SCOTUS Frontrunners: a Republican dream in the making
By Jack Castanoli
Shortly after news broke of the death of Supreme Court Justice and Feminist icon Ruth Bader Ginsburg’s death, Senate Majority Leader Mitch McConnell (R-KY) vowed that the Senate will vote on President Trump’s nominee for the Supreme Court by the end of the year.
Despite the obvious hypocrisy in McConnell’s decision compared to the early 2016 death of Justice Antonin Scalia, McConnell has secured enough Republican votes—thanks to Senators Mitt Romney (R-UT) and Cory Gardney (R-CO)—to be able to secure President Trump’s nominee on the bench. Senators Susan Collins (R-ME) and Lisa Murkowski (R-AK) both vowed to not vote on a Supreme Court nominee until after inauguration day.
President Trump quickly announced that he will be announcing and confirming a nominee “without delay.” Trump pledged at a campaign rally in North Carolina that the Supreme Court nominee will be a woman. The President tweeted that his nominee will be announced on Saturday, September 26—only a little more than a week after Ginsburg’s death. Insight into who the nominee may be has been narrowed down to two women: Amy Coney Barrett and Barbara Lagoa.
Amy Coney Barrett
Amy Coney Barrett was confirmed as a judge in the U.S. Court of Appeals for the seventh circuit in 2017. Before her appointment to this position, she had a stint as a law professor at the University of Notre Dame, her alma mater. She has clerked for several conservative judges in the past and even clerked for the late Supreme Court Justice Antonin Scalia. Despite her short time on the bench, her long track-record of conservative ideologies raises concerns among Democrats.
If brought to the bench, Amy Coney Barrett has the possibility to vote to overturn Roe v. Wade if the case is struck up. In a 2013 Notre Dame magazine article, Barrett can be quoted as saying “life begins at conception,” which directly questions the legitimacy of Roe v. Wade. Further, at Notre Dame she has described that a legal career should always entail “building the Kingdom of God”—clearly severing the separation of Church and State. She has written that judges shouldn’t be held to upholding Supreme Court precedents—like Roe v. Wade—raising troubling concerns among many advocates of Roe v. Wade and LGBTQ rights.
In Barrett’s confirmation hearing to the U.S. Court of Appeals in 2017, it was brought to attention that Barrett signed a letter in 2015 written to the “Synod Fathers from Catholic Women.” In the letter, Barrett states, “We give witness that the Church’s teachings … on marriage and family founded on the indissoluble commitment of a man and a woman … provide a sure guide to the Christian life…” The concern of the intrusion of Barrett’s personal views with that of the court is acknowledged in her clear disregard for Supreme Court precedent on LGBTQ issues. In 2017 she was asked whether she would consider any previous landmark LGBTQ rulings as super-precedent. She replied by stating that she had “not undertaken an independent analysis of whether any particular case qualifies as super-precedent.” This alarms many advocates of the LGBTQ community in that she can not definitively state whether she will abide by precedent in landmark LGBTQ cases.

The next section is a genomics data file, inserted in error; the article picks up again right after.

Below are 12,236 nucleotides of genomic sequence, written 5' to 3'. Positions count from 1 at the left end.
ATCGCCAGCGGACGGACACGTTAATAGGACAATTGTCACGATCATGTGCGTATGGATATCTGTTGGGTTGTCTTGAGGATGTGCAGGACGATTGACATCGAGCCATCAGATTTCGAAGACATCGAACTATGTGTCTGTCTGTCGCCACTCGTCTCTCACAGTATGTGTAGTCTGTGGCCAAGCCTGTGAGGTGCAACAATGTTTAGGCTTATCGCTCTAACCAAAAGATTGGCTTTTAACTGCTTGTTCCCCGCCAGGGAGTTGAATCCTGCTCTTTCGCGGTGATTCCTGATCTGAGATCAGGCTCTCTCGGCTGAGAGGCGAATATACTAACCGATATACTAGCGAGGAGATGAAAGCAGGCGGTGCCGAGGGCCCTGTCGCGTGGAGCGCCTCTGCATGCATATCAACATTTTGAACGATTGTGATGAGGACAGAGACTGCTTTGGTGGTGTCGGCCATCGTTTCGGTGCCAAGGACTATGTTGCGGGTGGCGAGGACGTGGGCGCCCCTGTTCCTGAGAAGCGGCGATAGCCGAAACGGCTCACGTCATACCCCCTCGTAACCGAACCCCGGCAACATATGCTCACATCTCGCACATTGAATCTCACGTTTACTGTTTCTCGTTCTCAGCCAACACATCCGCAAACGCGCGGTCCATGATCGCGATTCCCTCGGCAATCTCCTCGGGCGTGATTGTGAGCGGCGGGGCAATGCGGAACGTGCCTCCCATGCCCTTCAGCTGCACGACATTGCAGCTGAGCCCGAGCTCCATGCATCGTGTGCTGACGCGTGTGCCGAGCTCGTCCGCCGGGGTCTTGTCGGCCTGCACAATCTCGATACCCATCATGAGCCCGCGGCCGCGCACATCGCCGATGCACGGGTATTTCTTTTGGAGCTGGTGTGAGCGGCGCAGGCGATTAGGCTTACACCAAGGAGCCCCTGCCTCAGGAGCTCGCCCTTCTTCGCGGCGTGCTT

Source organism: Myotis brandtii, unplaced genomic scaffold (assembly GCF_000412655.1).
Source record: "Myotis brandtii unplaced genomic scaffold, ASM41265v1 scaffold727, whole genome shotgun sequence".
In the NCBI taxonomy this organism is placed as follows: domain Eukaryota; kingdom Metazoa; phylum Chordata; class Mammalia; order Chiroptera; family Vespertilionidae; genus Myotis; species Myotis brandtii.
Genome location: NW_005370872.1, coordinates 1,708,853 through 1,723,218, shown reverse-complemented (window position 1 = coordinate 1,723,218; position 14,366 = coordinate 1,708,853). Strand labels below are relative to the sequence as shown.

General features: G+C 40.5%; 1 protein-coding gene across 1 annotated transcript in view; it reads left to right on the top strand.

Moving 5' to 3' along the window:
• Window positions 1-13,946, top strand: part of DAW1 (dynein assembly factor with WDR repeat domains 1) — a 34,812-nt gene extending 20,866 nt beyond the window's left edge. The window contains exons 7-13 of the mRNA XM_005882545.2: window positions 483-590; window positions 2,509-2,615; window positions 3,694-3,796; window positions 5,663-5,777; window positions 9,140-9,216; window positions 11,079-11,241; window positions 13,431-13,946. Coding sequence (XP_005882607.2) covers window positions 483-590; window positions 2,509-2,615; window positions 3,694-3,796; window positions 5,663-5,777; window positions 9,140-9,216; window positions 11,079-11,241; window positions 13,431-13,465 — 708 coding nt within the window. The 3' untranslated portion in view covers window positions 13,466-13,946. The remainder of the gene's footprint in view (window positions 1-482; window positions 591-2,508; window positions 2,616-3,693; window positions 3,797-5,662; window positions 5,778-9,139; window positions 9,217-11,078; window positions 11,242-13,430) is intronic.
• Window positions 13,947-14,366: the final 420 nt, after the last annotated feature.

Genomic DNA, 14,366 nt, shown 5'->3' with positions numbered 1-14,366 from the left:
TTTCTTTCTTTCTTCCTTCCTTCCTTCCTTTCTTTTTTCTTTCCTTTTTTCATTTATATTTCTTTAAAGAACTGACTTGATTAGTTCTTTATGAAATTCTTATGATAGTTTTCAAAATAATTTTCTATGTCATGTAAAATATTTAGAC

Before being nominated to the eleventh circuit court by President Trump in September 2019, Lagoa was on the Florida Supreme Court appointed by Gov. Ron DeSantis, a Trump ally. Prior to the short stint on the Florida Supreme Court, Lagoa was an assistant U.S. Attorney.
While Lagoa’s career doesn’t include significant abortion cases, she has said on record that she would honor the precedent Roe v. Wade has set as “settled law.” However, President Trump has vowed on the campaign trail that he will only nominate judges who would “automatically overturn Roe v. Wade.” Furthermore, Senator Josh Hawley (R-MO) has said that the Senate should reject any nominee that says Roe v. Wade was not wrongfully decided. This pressure raises concerns among democrats that she may change her position. Florida Family Council—an anti-abortion group—has praised Hidalgo and describes her as “committed to her faith.”
Lagoa’s length of time on the federal bench has been rather short, so little is known about her stances on LGBTQ rights. However, she is a member of the Federalist Society which has advocated for conservatives to pack the courts and undo the “judicial legacy of Barack Obama.” The Federalist Society has compared same-sex couples to polygamists in a judicial sense. Furthermore, the group has described the majority opinion in Obergefell v. Hodges as “lofty” and “aspirational.”
Jack Castanoli is a freshman from Elmhurst, Illinois majoring in political communication.